Every time I watch TLC’s Moving Up, I can’t help but be amazed by all the people who think their house is perfect and can’t imagine why anyone would want to change it. Even if it is a very nice design, that doesn’t mean it will fit with the style of the next owners, you wackos.

It’s times like this that make me wonder why I bother to watch anything on FOX. They cancelled Drive after just four episodes. It seems the ratings weren’t great, but I really have to wonder if FOX gave it enough of a chance. Showing the first two episodes on Sunday night, the third episode the next day, and the fourth episode on the following Monday doesn’t seem conducive to attracting people who didn’t watch the first episode. By the time those people may have become interested in the series, they were probably three episodes behind. Who wants to start watching a new series then? Especially an action-packed show like Drive. I should have learned by now not to watch FOX.

Then again, maybe I’m deluding myself, and it got poor ratings because the majority of my fellow Americans have no taste and would rather watch reality TV.

It’s so refreshing to see two couples on one episode who truly get the point of Trading Spaces. They both said in their interviews for the season three season finale that they just wanted to see what the designers could do. Most people are nervous or downright annoying with the rules they lay down. It’s great to have people who are so into it.

Unfortunately, this episode has me craving a Philly cheesesteak real bad.

RORY: Well, well, well. If I didn’t know better, I’d say someone isn’t quite as cool as we thought he was.

LANE: What do you mean? He’s jealous. Oh my God, he’s jealous, that’s so great.

RORY: You’ve worked your womanly wiles on him, Lane Kim.

LANE: I’ve never made a guy jealous before. I feel so powerful.

RORY: Just remember, there’s cute jealous and there’s Othello.

LANE: Good point.

I just love the silly and yet intelligent witty repartee* of this show.

(*) Looking at the defintion of repartee I have to wonder if that phrase wasn’t redundant.

[Married by America][1] is a new Fox show. According to [Fox’s site for the show][3]:

With the help of relationship experts, five potential mates will be handpicked for each of these men and women, but they won’t meet before their engagement. Their friends and family will analyse each of these potential partners, discuss their lives, interests, and intentions and winnow them down. Then, the home audience will be given the opportunity to weigh in and vote by phone to make the final decision as to which of these partners is the perfect match. Once face-to-face, these new couples will embark on a journey toward matrimony in hopes that they have indeed found their one true love.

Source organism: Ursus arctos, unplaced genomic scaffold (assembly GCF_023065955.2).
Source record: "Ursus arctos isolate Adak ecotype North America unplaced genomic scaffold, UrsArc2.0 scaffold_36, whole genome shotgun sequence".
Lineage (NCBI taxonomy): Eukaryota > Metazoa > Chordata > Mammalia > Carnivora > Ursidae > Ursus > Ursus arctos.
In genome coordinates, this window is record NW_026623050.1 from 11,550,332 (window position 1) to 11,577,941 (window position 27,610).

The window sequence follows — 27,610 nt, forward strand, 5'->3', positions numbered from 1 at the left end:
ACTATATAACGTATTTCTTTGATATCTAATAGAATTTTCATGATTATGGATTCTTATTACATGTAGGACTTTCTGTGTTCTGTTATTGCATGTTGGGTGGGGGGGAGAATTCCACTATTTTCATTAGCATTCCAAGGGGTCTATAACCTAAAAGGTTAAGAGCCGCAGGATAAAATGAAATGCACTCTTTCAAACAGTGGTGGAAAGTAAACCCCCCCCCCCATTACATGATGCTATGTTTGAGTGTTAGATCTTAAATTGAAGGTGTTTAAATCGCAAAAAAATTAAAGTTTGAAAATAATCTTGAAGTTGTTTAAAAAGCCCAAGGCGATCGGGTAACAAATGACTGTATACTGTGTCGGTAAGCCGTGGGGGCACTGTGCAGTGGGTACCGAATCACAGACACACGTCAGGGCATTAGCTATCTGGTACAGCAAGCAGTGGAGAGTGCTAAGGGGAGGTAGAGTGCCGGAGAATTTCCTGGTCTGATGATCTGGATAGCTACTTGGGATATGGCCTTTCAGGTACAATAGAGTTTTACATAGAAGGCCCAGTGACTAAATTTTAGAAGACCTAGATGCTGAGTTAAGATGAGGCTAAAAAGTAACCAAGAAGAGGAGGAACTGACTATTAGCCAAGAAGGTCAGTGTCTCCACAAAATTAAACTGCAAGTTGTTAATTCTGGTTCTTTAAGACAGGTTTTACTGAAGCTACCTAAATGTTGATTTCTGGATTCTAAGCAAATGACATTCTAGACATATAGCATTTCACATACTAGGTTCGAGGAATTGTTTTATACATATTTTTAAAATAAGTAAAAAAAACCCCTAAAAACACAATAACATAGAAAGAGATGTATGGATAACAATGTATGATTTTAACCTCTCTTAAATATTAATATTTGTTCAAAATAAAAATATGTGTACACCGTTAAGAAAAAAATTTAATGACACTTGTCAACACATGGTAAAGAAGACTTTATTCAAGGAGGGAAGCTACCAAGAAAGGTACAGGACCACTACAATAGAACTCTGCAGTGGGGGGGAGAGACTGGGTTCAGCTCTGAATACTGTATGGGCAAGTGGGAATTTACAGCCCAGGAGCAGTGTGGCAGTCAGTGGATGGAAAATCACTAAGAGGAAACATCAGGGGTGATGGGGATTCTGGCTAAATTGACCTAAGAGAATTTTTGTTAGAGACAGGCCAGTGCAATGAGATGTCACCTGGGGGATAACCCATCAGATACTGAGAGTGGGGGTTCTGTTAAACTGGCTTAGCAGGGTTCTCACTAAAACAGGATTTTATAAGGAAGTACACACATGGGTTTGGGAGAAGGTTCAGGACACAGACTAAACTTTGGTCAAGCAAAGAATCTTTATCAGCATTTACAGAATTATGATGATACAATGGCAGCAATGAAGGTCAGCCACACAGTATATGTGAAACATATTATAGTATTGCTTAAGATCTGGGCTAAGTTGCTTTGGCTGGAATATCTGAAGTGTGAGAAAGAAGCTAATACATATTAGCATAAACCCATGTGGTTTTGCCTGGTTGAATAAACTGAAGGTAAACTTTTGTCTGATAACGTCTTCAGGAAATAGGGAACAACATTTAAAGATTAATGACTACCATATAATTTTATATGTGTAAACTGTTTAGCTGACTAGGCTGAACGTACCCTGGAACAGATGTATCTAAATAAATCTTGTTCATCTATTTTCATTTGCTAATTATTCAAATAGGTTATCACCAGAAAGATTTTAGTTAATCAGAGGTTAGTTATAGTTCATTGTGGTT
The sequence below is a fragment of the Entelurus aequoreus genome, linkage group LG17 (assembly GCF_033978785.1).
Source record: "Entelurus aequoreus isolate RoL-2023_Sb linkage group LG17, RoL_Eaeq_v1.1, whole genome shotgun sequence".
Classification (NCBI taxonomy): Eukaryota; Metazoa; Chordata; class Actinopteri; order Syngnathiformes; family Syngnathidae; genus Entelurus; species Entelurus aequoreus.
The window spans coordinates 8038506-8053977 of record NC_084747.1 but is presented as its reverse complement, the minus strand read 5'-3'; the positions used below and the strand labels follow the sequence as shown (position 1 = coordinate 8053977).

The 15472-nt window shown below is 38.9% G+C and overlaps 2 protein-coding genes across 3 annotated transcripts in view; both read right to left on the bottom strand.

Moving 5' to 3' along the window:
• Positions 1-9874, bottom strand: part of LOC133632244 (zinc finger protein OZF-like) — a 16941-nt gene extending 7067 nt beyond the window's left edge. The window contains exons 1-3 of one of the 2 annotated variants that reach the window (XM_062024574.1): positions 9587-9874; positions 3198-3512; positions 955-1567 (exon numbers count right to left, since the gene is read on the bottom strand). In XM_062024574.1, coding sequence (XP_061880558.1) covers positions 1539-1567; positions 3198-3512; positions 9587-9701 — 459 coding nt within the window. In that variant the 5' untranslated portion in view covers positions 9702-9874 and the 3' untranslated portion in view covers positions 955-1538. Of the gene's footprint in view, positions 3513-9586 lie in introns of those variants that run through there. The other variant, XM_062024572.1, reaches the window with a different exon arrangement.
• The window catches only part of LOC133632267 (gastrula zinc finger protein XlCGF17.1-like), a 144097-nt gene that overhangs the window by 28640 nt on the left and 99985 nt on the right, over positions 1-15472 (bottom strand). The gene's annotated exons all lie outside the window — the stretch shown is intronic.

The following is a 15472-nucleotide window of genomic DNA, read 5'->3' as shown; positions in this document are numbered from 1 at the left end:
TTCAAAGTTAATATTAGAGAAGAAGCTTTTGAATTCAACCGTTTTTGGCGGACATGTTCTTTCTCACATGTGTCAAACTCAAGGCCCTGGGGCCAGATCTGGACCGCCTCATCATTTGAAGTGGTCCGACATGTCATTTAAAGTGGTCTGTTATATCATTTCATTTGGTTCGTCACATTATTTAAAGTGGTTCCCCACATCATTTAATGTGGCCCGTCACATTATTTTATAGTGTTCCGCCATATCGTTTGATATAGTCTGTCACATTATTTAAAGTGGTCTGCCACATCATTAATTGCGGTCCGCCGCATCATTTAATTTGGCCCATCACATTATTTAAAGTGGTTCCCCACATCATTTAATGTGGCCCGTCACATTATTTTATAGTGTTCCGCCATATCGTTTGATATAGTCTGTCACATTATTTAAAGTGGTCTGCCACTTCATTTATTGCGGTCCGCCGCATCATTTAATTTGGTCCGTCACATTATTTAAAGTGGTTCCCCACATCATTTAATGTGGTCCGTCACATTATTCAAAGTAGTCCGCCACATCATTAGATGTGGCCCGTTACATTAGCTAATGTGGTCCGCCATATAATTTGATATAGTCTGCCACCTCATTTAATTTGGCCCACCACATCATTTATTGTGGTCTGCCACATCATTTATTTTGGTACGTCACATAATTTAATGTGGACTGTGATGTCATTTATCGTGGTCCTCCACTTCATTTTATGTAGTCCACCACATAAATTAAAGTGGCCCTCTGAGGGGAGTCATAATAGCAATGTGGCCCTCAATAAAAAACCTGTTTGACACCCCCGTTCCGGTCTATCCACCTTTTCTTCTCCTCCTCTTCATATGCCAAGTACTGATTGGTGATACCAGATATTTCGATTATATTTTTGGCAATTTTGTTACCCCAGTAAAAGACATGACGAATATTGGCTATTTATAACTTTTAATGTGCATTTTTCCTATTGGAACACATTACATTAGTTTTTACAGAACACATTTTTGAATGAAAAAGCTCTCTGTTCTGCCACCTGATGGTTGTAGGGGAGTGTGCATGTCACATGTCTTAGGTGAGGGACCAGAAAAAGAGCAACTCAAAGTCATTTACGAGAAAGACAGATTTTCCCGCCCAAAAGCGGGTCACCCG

This is yet another version of the long line of shows including “Who Wants to Marry a Millionaire?”, “The Bachelor”, and “Joe Millionaire” in whch people agree to let a third party decide who they will marry. With this latest one, which seems to be less gimmicky than it’s predecessors, I’m seeing a trend towards the age-old practice of arranged marriages. Perhaps our culture is starting to feel too much pressure to find the “perfect” relationship by themselves. When we look at the way things used to be, we think of how horrible it would be to have your parents force you to marry someone, but then we also think of how stressful finding and marrying someone is yourself.

[1]: http://www.marriedbyamerica.com/ “Do you trust your

fellow countrymen?”
[3]: http://www.fox.com/mba/ “Fox’s Married by

America”

I finally got to see the episode of “A Wedding Story” about “Trading Spaces” star Paige Davis. I’m so happy that I caught it. I’ve been wanting to see it because I missed it the first time around since I was living without cable at the time. It’s a small thing, but it makes me happy. 😉

“What’s practical doesn’t look good. There probably isn’t a better explanation for why the show is constructed the way it is. Watch an episode of ‘Trading Spaces’ and you will be deceived, but you will not have been betrayed.” — Andy Denhart, “Home Decorating and Other Lies,” Salon.com

I love “Trading Spaces.” I happily watch it whenever I get the chance, so I found this article fascinating. The show is excellently done to make it appear as much as possible that this reality TV show is real. Apparently, many people hold that illusion near and dear. I enjoy that appearance, but I know in the back of my mind that it’s not really possible to make such a dramatic change in two days with the number of people that appear to be involved in the show. Having helped my parents often enough on home improvement projects, it’s just not that easy. 😉

I already know from the FAQ on the “Trading Spaces” web site that the scenes in the final cut are not always from the day they claim to be. That’s why all the participants must wear the same clothes both days. It’s really interesting to see how the rest of show is produced.

In the end, it stings a little to find out that appearances can be deceiving. We hate to have our illusions torn from us. However, Denhart’s conclusion sums it up best. Reality just isn’t as good.

(Salon.com: Home Decorating and Other Lies)